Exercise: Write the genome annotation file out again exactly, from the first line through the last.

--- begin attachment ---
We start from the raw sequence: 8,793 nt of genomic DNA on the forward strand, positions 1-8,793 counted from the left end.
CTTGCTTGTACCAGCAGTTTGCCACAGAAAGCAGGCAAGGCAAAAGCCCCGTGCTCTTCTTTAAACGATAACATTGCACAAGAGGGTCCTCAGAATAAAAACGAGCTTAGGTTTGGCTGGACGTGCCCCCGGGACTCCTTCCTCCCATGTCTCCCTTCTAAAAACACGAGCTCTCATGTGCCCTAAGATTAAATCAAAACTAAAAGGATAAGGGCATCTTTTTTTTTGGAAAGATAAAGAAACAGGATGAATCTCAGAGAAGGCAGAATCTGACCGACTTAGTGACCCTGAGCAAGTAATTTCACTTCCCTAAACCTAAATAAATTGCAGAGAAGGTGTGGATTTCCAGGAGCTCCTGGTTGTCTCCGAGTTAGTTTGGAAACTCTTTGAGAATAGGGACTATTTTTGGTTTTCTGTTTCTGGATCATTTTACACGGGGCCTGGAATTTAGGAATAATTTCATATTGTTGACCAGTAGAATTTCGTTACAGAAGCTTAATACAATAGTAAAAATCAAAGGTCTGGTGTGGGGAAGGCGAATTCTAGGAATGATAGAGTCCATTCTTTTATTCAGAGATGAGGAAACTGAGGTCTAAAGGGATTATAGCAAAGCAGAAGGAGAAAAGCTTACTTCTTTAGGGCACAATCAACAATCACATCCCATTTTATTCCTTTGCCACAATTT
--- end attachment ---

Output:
We start from the raw sequence: 8,793 nt of genomic DNA on the forward strand, positions 1-8,793 counted from the left end.
CTTGCTTGTACCAGCAGTTTGCCACAGAAAGCAGGCAAGGCAAAAGCCCCGTGCTCTTCTTTAAACGATAACATTGCACAAGAGGGTCCTCAGAATAAAAACGAGCTTAGGTTTGGCTGGACGTGCCCCCGGGACTCCTTCCTCCCATGTCTCCCTTCTAAAAACACGAGCTCTCATGTGCCCTAAGATTAAATCAAAACTAAAAGGATAAGGGCATCTTTTTTTTTGGAAAGATAAAGAAACAGGATGAATCTCAGAGAAGGCAGAATCTGACCGACTTAGTGACCCTGAGCAAGTAATTTCACTTCCCTAAACCTAAATAAATTGCAGAGAAGGTGTGGATTTCCAGGAGCTCCTGGTTGTCTCCGAGTTAGTTTGGAAACTCTTTGAGAATAGGGACTATTTTTGGTTTTCTGTTTCTGGATCATTTTACACGGGGCCTGGAATTTAGGAATAATTTCATATTGTTGACCAGTAGAATTTCGTTACAGAAGCTTAATACAATAGTAAAAATCAAAGGTCTGGTGTGGGGAAGGCGAATTCTAGGAATGATAGAGTCCATTCTTTTATTCAGAGATGAGGAAACTGAGGTCTAAAGGGATTATAGCAAAGCAGAAGGAGAAAAGCTTACTTCTTTAGGGCACAATCAACAATCACATCCCATTTTATTCCTTTGCCACAATTT